Who was the most renowned baseball player in the 1920s?

If you guessed Babe Ruth, the frolicsome Yankee home run hitter, or Ty Cobb, the fierce Detroit batter and base runner, or Connie Mack, the Phillies tall tactician of a manager, you wouldn't even be close.

According to a longtime baseball historian, that honor goes to a lifetime .250 hitter, who retired a generation earlier: William Ashley Sunday, a journeyman outfielder who toiled modestly for three National League ball clubs in the 1880-1890s.

According to Frederick Ivor-Campbell, who chaired the Society for American Baseball Research 19th Century Committee, Sunday, a handsome and popular ballplayer in his early 20s who left the base paths for the sawdust trail as an evangelist would have been known by more people around the country and the world than any of his baseball betters.

After a fairly modest baseball career, Sunday's revivals made him friend of presidents and commoners alike. In the process Billy Sunday became the most noted ball player of the age, better known than the likes of Ruth, or Cobb or Mack, according to Ivor-Campbell.

Testimony to Ivor-Campbell's belief are the numerous Billy Sunday biographies which have appeared. Sunday's life has been retold in nearly a dozen books ranking him closely behind such ball players as Ruth or Jackie Robinson.

Interest in Sunday is so rabid that these books themselves have become avidly sought after collectibles. Elijah P. Brown's 1914 text The Real Billy Sunday fetches $30 or more depending on condition. Sometime found autographed by the great evangelist, these copies can bring $100-$150 on the collectors' market.

Another popular title with collectors is Billy Sunday, the Man and His Message by William T. Ellis. Also published in 1914, the Ellis book is worth about $25-$30 with collectors, but "salesmen's samples" of the book can bring twice as much.

Even recent Sunday books are avidly sought after. All emphasize or deconstruct the Sunday evangelism myths, yet few acknowledge in sufficient detail Sunday's first claim to fame as a popular, upright ball player in an age dominated by scamps and tramps.

Although brief, Sunday's baseball experience is worth noting too, especially since vintage enthusiasts avidly pursue his baseball cards and memorabilia. These items are chased like artifacts of truly great HoFers and include tobacco and gum issues, baseball currency and cabinets.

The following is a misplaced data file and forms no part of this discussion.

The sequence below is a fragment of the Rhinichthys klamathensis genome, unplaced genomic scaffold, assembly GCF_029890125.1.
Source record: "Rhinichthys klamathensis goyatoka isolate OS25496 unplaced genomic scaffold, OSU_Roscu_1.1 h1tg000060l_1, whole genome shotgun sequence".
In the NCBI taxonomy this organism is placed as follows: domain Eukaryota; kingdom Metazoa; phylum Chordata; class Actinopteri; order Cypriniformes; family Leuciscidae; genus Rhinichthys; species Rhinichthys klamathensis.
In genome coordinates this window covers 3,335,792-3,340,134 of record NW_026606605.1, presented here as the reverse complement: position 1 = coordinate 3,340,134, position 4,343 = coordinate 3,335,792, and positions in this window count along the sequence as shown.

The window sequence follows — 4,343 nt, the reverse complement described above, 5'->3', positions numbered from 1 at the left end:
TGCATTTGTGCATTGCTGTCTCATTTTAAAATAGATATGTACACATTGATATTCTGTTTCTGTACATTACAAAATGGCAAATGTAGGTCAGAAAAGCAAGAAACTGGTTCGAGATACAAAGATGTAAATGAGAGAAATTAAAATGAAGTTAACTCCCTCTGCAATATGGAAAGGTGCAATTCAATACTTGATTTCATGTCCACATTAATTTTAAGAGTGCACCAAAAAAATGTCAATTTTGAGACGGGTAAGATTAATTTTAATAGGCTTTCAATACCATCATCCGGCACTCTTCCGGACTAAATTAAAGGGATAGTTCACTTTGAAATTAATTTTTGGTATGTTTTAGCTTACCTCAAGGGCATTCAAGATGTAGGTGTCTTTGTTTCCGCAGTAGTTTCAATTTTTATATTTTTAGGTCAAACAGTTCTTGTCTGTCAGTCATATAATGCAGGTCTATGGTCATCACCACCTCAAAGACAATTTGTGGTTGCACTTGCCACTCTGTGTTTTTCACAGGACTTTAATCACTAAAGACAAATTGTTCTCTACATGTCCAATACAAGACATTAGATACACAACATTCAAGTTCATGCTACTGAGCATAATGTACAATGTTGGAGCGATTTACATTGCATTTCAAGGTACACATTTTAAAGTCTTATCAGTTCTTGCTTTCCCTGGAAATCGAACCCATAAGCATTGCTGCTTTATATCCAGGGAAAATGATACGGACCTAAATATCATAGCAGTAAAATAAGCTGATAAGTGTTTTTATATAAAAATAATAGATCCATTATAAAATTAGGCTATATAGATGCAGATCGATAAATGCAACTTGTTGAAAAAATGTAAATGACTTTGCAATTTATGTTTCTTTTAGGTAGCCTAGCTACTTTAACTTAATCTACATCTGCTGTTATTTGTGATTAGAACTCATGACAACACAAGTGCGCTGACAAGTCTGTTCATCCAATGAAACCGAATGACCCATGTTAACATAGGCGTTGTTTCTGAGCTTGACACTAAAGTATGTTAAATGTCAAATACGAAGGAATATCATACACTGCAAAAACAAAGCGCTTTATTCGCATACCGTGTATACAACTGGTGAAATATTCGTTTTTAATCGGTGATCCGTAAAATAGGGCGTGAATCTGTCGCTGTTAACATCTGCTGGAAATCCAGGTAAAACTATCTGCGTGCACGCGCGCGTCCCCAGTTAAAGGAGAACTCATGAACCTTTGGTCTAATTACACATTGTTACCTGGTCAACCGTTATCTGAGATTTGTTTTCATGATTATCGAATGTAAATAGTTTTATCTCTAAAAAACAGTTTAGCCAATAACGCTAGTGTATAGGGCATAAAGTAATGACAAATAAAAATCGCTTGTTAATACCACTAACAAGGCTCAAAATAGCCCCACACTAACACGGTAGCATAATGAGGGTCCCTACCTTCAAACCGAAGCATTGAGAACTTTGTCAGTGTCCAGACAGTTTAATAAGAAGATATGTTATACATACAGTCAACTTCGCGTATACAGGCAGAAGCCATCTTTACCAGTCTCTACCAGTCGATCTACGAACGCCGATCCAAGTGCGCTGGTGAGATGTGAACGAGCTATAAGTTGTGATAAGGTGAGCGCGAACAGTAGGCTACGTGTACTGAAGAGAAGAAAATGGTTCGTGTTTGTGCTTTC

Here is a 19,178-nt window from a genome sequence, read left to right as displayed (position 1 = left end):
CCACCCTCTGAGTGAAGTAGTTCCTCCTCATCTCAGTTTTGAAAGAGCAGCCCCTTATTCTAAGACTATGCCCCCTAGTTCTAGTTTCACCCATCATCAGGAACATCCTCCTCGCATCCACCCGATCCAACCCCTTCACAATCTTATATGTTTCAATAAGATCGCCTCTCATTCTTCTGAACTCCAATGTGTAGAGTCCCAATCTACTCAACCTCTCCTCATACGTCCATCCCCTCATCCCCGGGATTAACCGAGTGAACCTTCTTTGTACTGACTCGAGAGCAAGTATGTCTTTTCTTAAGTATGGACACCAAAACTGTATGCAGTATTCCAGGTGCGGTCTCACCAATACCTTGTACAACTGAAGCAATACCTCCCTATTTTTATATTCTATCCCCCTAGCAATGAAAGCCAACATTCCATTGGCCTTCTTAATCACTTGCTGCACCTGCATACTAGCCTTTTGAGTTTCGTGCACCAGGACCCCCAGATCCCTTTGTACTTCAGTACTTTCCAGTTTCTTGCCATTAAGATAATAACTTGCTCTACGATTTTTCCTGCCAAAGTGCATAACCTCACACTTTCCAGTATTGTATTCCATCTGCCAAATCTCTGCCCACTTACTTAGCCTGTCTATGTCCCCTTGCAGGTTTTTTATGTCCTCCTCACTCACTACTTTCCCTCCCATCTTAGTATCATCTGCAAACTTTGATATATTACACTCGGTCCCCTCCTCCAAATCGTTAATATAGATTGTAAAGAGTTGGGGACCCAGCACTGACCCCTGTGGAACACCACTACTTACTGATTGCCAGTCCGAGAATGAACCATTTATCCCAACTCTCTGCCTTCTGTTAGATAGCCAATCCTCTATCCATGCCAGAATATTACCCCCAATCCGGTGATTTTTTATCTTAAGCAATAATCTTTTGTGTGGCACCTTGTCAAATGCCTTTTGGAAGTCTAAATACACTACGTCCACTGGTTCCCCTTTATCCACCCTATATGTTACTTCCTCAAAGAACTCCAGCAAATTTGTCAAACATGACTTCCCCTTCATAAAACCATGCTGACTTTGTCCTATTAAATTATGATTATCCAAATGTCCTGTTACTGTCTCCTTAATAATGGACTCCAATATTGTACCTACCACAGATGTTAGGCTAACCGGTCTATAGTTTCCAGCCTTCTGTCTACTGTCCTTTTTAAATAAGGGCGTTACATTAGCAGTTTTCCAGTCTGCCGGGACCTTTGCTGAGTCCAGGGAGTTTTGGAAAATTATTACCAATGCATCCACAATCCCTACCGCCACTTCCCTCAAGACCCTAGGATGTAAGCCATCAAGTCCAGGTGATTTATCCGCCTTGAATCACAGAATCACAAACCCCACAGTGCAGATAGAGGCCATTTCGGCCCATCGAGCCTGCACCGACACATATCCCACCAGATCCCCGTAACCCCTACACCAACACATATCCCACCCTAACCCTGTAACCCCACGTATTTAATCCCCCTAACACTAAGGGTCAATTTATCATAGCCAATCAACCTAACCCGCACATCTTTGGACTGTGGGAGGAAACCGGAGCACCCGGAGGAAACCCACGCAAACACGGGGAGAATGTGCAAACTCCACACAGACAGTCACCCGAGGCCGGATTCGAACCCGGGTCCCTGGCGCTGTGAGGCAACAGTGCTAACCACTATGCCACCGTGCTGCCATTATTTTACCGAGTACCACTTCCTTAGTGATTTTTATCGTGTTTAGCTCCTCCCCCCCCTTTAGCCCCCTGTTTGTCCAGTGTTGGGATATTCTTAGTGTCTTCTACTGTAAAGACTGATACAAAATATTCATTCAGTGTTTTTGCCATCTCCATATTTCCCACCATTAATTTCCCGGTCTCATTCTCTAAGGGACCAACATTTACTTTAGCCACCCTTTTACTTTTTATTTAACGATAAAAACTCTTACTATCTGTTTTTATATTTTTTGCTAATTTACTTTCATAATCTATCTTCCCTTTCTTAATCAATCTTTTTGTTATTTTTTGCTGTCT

Sunday's earliest brush with diamond fame was the five runs he scored in an 1882 Iowa state championship game. The 20-year-old blossomed as a local legend for his reckless abandon on the base paths and great range in the outfield, too.

Cap Anson heard about those exploits and wired Sunday to try out for his championship team. In May 1883 Sunday arrived in Chicago with "all his possessions in a cheap bag and a dollar in his pocket to spare."

Chicago's White Stockings had three straight pennants under its belt. Led by Anson and Mike "King" Kelly, there was little chance the country kid could crack its lineup.

Sunday debuted on May 22nd. A cold wind whipped in off the lake and the temperature hovered around freezing. Anson batted Sunday leadoff and installed him in left field.

Billy's debut was as cold as the weather. He fanned in the bottom of the first, thoroughly baffled by major league pitching. The story repeated itself a second time, a third and the fourth.

His K-string reached 13 before he made contact. "Welcome to the Big Leagues, Mr. Sunday," who quickly became a part timer at the end of Chicago's bench.

Anson stuck with his spirited rook. "I was convinced that he would yet make a ball player, and hung on to him," Anson recalled. He taught the lad to choke up and make contact. With Sunday's speed and the erratic fielding of the era, any grounder the lanky lefty laid down was an opportunity. Once Billy reached base he was a constant threat to steal.

Sunday was irrepressible. His honesty shown in an age when many ball players were suspect. Anson enlisted the young man as traveling secretary to arrange travel and book hotels. Soon he placed gate receipts in Sunday's care. "[Sunday] often carried thousands of dollars [cash] around with him in a satchel," an early biographer wrote.

By season's end, Cap's "Heroic Legend" had scored a lot of runs, but it also made a lot of errors. Playing with reckless bravado of a triple champion, Chicago finished bridesmaid.

Sunday improved slightly from his faltering start. He finished with a .241 batting average. His 13 hits were 12 slap singles and 1 double, but he got something together since he only struck out five more times in his final 42 plate appearances.

Base pilfering records were not kept as yet, but Billy did more than steal bases that first season. He stole fans' hearts. This clean cut, good-looking youth from Iowa was an instant hit with big city crowds. Fans lamented their young rookie's weak bat: "If only he could steal first base!" their chorus rang at the end of Sunday's rookie season.

Fred Reed is former News Editor of Coin World and Vice President of Beckett Publications. A collector for 40 years, Reed is a member of most national coin and stamp organizations. He is also Secretary of Society of Paper Money Collectors. SPMC awarded Reed its lifetime achievement award for his groundbreaking Civil War Encased Stamps: The Issuers and Their Times, one of his five books. Reed has also written on coins and currency, tokens and medals, stamps, comic books, post cards, Beanie Babies, sports cards and collectibles, engravings and lithographs, movie memorabilia, autographs, antique photography, and Civil War artifacts, all of which he avidly collects. He is currently at work on six more books. Reed is a long time member of the American Society of Magazine Editors, the Dallas Press Club and the Society for American Baseball Research.